A book I'm reading

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A book I'm reading

Postby chris98e » Sun Mar 31, 2013 2:30 am

What's up everybody? I'm reading this book Buddha His Life and His Teaching by Walter Henry Nelson. I'm enjoying it despite that some of it seems made up to me. An example of the words that seem made up to me is in chapter 3 when the author talks about how the Buddha as a prince in his palace (sometimes I read that the Buddha wasn't even a prince but just a person of wealth) had to go through a series of contests with other men to win his wife. That part might be true. But what seems even more made up to me is that the author of the book tells the reader that one of the contests was who can stay on the horse the longest, and the Buddha won. What I'm really trying to say is that the author goes extremely into detail of the Buddha's life pre-elightenment which makes me wonder is it all true. Has anyone else on here, have that problem by reading Buddha His Life and His Teaching by Walter Henry Nelson? A lot of it is true like the Buddha before enlightment met five ascetics and the meeting of Alara Kalapa.
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Re: A book I'm reading

Postby Bhikkhu Pesala » Sun Mar 31, 2013 7:12 am

It doesn't matter how long you spend studying the texts and commentaries (from which most of these details probably derive), you will still be left wondering which parts are literally true and which are not.

To go beyond doubts about the Four Noble Truths everyone has to practice meditation and realise them within the body/mind process.

The rest can remain as history, mythology, or mystery — it doesn't really matter, and is hardly worth debating. I assume that someone who could reach the highest possible human attainment of Buddhahood could also stay on a horse just as long as he wished and excel any other human being in all manner of contests.
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Re: A book I'm reading

Postby appicchato » Sun Mar 31, 2013 2:23 pm

It doesn't matter...


Says it all...
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Re: A book I'm reading

Postby polarbuddha101 » Sun Mar 31, 2013 7:00 pm

The best way to learn about the Buddha's life and teachings is to just read the suttas, and to read them in abundance.

:anjali:
"I don't envision a single thing that, when developed & cultivated, leads to such great benefit as the mind. The mind, when developed & cultivated, leads to great benefit."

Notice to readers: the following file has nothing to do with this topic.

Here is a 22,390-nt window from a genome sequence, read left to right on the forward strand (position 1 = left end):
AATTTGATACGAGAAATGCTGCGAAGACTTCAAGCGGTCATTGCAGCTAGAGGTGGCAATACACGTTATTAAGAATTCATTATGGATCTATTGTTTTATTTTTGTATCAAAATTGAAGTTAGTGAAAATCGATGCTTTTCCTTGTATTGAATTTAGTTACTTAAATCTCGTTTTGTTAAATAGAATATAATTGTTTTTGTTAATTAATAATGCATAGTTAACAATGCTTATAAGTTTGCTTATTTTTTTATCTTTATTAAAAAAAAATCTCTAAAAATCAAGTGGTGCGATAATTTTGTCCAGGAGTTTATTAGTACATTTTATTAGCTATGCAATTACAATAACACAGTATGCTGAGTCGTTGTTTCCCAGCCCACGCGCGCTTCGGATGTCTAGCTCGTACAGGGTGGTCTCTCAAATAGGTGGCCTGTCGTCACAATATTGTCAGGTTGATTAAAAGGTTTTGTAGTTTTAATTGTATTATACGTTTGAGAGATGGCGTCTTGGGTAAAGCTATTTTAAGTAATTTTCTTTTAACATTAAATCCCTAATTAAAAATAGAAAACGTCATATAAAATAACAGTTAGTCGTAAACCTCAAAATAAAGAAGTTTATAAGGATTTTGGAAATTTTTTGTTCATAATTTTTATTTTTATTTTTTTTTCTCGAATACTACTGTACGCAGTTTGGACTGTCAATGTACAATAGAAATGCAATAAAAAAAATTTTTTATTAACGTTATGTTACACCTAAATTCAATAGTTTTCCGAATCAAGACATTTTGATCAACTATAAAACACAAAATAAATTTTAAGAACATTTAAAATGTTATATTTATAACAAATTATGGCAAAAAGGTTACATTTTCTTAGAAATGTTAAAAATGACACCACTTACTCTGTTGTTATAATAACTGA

"I don't envision a single thing that, when undeveloped & uncultivated, brings about such suffering & stress as the mind. The mind, when undeveloped & uncultivated, brings about suffering & stress."
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Re: A book I'm reading

Postby Samma » Sun Mar 31, 2013 8:47 pm

I would not be all all surprised that the author just made stuff up, or included it because he saw it someplace. If it does not have references, it is not a academic work, and should not be taken too seriously. A lot of stuff is going to be myth anyway.

The primary sources for the life of Siddhārtha Gautama are a variety of different, and sometimes conflicting, traditional biographies. These include the Buddhacarita, Lalitavistara Sūtra, Mahāvastu, and the Nidānakathā. (wikipedia)

So, does anyone know what the best academic work is comparing source materials on the life of Buddha? Something that is the quality of Analayo's satipatthana? I'd read that, but admit, otherwise I don't really care much beyond a sketch.
http://www.accesstoinsight.org/ptf/buddha.html
Anybody read these?
For more thorough accounts of the Buddha's life, please see these two excellent anthologies: The Splendour of Enlightenment: A Life of the Buddha (two volumes), compiled by Phra Khantipalo (Bangkok: Mahamakut Rajavidyalaya Press, 1976), and The Life of the Buddha by Bhikkhu Ñanamoli (Kandy: Buddhist Publication Society, 1992).
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Re: A book I'm reading

Postby mikenz66 » Sun Mar 31, 2013 8:59 pm

If you are interested in knowing what is actually in the Pali Sutta/Vinaya, then this book is a very useful collection:
The Life of the Buddha: According to the Pali Canon
Bhikkhu Ñāṇamoli
http://books.google.co.nz/books/about/T ... edir_esc=y

And if you have In the Buddha's Words, by Bhikkhu Bodhi:
http://www.wisdompubs.org/pages/display ... yValue=104
the second chapter strings together the relevant suttas to do with the Buddha's awakening in a coherent fashion (in much the same way as the Nanamoli book).

:anjali:
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Re: A book I'm reading

Postby chris98e » Tue Apr 09, 2013 9:17 pm

appicchato wrote:
It doesn't matter...


Says it all...


It does matter a little. If something is inaccurate then that makes me wonder if any of the other material in the book is inaccurate. I'm still reading it because I've recognized many material in the book from other sources.
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